Magick doesn’t need believing to work. It requires tools and knowledge but not exactly the power of believing it will work. Otherwise, you’ll start reading signs into every little thing and, again, become an annoyance to everyone around you. Sometimes a cigar is just a cigar, and a person walking by you wearing all blue is just a person walking by you wearing all blue. I kind of think of it the same way as a car. A car needs a starter of some sort to work – a key, a remote, a button, something. Otherwise, it’s just going to be a 2.5 ton sitting chunk of metal. Doesn’t mean the car doesn’t work (assuming it has all its components, no one or thing has stripped it of its tires, wires, etc). A car has a bunch of different moving parts to make it go, the average person does not know exactly how a car works (seriously, go to anyone of any gender and ask how an alternator works. Unless you’re around a bunch of half-decent mechanics, you will probably get a bevvy of flustered answers) but they still get in and use it. As long as the car is moving and not killing them, the car is functional. Now, a functional looking car can always be non-functional, anyone who has ever been in the market for a used car will know this forwards and backwards. Maybe the oil is bad, maybe the spark plugs don’t work, maybe the transmission was on its last mile before breaking. That means, no matter how much you want to believe the car will work, it won’t. Just because that one car won’t doesn’t mean that all cars don’t work and the automotive trade is fake and full of swishy liars out to separate you from your money and cars aren’t real. (Well, the selling/buying part is full of swishy liars out to separate you from your money – but cars are indeed real) Once it gets a new part or all the repairs it needs, the car will be up and running again. Magick is quite a lot like that, it just needs its tools and skills – and knowledge. Just like you also need to know how to drive a car, or it becomes a super death bullet. And know how to care for a car so it doesn’t become a super death bullet to life and/or finance. 

Believing in magick and psionics is fine and good but it can still work without all the “I wish, I wish”. It is just that magick works using the one thing most people hate: work, long work at that. It takes time (a lot of it) to get decent at energy manipulation (as in, months) and all the various forms of metaphysics, psionics and occultism. It takes listening and reading and working and trying and failing and more working and headaches and … you get the point. Some of this information is easy to access, some of it is lost due to either time or rampant imperialism and colonization, none of it is going to be found on some 16 year old’s instagram couched among pictures of sage and beads. Unfortunately, people want things to work right now. Day one, open a magic book. Day two, be Harry Potter in Book Seven. I see this all the time, actually. Before Covid, I would go roller skating. Surprisingly, people would like to see me skate and sometimes try to mimic my movements (which can sometimes be a bit dangerous, I like to do tricks). They’re new skaters and some of my movements look easy so it becomes a one-way ticket to getting a super quick lesson in biophysics and gravity for them. Thing is, I have been skating since I was seven, so a lot of my movements that look easy do so because I have been doing them for over twenty years. For example, I can walk plainly and hopscotch in skates, I would not recommend a newbie to mimic either of that. But they see someone doing it and go “I can do that, too!” and things get really bad really fast. I have the muscle memory, the learned balance, the learned precision and gained skill to do all sorts of silly things on four wheels. I also have a lot of experience in falling, because I had to lick pavement a lot to learn how to do well. Also, it is insanely easy to pop on skates, cling to the wall for dear life, wonder why humans would strap loose, moving wheels to the bottom of their feet, fall every five minutes and say “People can’t do this! They’re wheels! I can’t control them, let alone even stand up on them! It can’t be done! Those who can are mythical somehow, I can’t do that!” Double so for ice skating, which I also know how to do. Just exchange complaints of having moving wheels on their feet for blades (“Why would people want to strap knives to their feet? Won’t they slice off a finger?”). A beginner can believe they’re going to be Surya Bonaly all they want on day one of attempting any kind of skating but it’s going to take major time before you can get even a little decent, let alone land a single foot jump on ice (by the by, I remember seeing Bonaly on tv all the time. Loved her – and how made she made the racist judges mad and flustered because “No one can do a flip and land on a single foot, it simply is too dangerous and can’t be done!”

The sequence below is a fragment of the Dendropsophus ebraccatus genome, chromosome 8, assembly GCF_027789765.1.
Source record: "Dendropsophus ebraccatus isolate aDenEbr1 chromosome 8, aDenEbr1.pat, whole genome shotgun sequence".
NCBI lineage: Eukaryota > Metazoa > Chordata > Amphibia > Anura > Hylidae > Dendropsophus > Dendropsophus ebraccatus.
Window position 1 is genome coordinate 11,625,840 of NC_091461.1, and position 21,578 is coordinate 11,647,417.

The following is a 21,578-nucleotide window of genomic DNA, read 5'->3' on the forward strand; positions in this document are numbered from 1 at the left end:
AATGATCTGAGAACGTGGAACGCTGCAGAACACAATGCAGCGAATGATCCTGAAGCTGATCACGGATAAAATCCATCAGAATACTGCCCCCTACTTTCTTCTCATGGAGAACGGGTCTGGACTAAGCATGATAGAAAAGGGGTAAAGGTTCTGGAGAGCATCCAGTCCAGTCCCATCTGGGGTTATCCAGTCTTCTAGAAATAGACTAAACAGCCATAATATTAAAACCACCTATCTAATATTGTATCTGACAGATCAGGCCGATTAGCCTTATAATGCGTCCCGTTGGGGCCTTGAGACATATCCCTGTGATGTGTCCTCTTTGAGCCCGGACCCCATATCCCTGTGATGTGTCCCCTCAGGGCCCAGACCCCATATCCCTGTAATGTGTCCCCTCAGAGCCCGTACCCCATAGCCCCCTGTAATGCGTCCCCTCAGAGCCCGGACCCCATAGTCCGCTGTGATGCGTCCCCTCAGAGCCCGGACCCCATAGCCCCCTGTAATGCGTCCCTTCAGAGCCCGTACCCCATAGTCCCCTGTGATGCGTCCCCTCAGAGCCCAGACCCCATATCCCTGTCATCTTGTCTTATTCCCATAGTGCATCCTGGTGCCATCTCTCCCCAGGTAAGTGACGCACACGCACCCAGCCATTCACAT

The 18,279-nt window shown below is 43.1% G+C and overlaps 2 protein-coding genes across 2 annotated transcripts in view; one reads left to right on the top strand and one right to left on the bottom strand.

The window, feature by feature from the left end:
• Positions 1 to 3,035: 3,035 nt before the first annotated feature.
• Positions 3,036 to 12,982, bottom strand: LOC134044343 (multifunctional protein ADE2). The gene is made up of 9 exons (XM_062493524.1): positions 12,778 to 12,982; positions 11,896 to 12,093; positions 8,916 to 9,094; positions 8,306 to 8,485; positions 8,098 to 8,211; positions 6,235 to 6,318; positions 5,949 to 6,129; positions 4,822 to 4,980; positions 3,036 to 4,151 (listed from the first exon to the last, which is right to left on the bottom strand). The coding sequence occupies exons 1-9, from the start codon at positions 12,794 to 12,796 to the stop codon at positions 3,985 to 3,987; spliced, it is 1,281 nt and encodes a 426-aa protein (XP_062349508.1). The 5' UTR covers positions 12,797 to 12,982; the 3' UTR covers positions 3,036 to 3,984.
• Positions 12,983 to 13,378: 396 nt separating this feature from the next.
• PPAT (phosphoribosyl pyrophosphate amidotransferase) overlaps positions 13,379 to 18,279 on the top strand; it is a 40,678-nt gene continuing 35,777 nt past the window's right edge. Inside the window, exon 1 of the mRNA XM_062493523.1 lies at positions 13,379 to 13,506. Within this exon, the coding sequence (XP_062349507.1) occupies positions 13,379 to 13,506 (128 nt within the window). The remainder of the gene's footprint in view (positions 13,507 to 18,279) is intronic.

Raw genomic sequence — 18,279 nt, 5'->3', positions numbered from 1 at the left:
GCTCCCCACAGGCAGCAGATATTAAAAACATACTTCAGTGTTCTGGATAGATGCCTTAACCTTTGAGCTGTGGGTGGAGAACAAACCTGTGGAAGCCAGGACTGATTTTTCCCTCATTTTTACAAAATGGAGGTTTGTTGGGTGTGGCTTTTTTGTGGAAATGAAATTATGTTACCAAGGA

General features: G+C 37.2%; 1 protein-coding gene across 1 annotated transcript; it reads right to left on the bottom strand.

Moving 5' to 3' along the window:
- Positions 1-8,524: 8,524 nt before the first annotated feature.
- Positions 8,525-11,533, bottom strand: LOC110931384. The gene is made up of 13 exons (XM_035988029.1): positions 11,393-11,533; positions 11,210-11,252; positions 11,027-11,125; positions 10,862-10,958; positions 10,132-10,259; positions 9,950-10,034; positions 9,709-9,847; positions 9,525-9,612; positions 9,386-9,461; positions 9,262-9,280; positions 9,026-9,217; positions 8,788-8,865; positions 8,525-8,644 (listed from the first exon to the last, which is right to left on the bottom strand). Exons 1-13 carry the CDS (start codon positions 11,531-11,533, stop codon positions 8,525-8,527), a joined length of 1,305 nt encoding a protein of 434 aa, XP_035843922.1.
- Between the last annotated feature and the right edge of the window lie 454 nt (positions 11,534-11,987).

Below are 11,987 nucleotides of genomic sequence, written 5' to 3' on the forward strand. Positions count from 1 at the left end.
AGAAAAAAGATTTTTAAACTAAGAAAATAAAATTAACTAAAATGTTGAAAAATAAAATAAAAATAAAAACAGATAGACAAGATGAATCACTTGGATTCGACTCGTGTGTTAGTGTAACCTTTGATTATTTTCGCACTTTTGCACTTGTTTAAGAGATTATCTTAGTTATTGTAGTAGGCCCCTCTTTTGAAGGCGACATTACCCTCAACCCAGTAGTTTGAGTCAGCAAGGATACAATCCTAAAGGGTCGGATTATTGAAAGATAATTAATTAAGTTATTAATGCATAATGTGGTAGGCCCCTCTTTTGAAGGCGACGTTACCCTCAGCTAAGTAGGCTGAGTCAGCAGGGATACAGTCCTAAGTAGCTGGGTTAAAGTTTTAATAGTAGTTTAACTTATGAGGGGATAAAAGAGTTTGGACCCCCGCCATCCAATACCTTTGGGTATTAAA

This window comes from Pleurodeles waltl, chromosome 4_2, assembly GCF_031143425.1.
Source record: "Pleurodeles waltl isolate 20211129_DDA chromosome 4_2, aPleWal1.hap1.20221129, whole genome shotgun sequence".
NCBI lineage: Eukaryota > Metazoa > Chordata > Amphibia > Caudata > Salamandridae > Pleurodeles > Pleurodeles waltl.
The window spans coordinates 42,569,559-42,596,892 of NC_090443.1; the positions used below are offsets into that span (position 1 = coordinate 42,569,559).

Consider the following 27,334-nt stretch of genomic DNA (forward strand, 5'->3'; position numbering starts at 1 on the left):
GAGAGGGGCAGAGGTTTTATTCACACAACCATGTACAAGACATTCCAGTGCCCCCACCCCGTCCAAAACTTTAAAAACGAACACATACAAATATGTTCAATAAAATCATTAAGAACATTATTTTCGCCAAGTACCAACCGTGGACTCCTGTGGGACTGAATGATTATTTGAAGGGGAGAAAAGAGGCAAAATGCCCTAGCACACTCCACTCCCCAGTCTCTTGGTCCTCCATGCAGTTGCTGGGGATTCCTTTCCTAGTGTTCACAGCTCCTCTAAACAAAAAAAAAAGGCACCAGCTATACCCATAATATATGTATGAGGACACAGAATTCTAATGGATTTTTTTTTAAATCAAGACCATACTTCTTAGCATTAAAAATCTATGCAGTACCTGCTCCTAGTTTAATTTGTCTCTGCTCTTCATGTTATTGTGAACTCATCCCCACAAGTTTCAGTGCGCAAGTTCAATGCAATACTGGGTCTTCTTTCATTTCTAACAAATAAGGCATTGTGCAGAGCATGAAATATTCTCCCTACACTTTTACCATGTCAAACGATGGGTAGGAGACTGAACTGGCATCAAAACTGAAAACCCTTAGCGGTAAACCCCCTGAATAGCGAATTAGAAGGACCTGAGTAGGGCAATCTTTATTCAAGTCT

By the way, that is what “Trolololo” looks like in Black Excellence. Also known as “Just because you can’t do it doesn’t mean it can’t be done. It just means you might just suck at it. Lolz. Now sit down and let those who don’t suck do what they do best.”

Back to magick and skating. 

It takes time to build. Always. Magick is no different. You can believe you’ll get better at skating but that believing isn’t necessary, work is. You might not get to Bonaly’s level, most don’t. You might land on Kristi Yamaguchi‘s level if you simply put in the work. As long as you don’t wind up on Tonya Harding‘s level, you’ll be fine. Being on Harding’s level means you did next to no work at all. You tried your hand at it, found you might not be as top shop as you wanted to be and instead of putting in the work to get better, you’re just out here sabotaging and bothering other people just to make yourself feel better. Don’t be Tonya Harding. Either get better or get gone.